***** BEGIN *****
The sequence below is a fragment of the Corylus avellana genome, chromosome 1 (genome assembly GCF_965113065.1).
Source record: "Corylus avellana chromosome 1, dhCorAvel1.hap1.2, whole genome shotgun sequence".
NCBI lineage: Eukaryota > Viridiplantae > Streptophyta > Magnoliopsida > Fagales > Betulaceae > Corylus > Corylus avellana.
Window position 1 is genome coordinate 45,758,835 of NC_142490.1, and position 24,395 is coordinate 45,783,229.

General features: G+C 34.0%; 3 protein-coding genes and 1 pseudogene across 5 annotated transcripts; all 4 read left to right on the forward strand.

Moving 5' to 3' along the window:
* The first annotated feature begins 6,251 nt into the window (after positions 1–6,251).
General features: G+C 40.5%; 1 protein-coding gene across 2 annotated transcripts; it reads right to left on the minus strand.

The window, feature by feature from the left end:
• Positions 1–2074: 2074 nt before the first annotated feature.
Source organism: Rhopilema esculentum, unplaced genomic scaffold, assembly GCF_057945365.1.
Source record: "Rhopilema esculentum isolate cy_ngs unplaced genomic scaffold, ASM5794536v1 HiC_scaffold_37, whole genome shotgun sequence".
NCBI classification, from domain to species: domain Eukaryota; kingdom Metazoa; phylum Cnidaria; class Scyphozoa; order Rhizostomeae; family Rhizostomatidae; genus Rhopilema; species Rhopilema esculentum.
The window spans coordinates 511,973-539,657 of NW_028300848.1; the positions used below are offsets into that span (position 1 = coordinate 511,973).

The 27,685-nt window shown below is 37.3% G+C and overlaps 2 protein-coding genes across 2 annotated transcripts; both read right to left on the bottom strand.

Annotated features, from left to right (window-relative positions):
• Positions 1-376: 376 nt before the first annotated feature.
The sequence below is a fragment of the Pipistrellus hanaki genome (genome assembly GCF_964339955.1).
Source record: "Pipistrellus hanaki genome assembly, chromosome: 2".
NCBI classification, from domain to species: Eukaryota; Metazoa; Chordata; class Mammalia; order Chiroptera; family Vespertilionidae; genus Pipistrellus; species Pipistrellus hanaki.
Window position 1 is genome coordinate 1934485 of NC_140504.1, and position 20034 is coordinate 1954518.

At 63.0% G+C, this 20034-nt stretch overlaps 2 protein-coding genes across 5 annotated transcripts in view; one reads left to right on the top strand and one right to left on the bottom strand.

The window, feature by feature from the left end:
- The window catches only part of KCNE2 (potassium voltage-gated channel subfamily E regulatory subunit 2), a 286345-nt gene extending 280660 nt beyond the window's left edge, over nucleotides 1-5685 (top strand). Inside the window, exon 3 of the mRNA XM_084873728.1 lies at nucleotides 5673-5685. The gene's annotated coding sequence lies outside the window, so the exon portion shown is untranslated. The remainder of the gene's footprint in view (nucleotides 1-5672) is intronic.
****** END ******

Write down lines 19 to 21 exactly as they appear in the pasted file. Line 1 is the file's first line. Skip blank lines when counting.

Source record: "Pipistrellus hanaki genome assembly, chromosome: 2".
NCBI classification, from domain to species: Eukaryota; Metazoa; Chordata; class Mammalia; order Chiroptera; family Vespertilionidae; genus Pipistrellus; species Pipistrellus hanaki.
Window position 1 is genome coordinate 1934485 of NC_140504.1, and position 20034 is coordinate 1954518.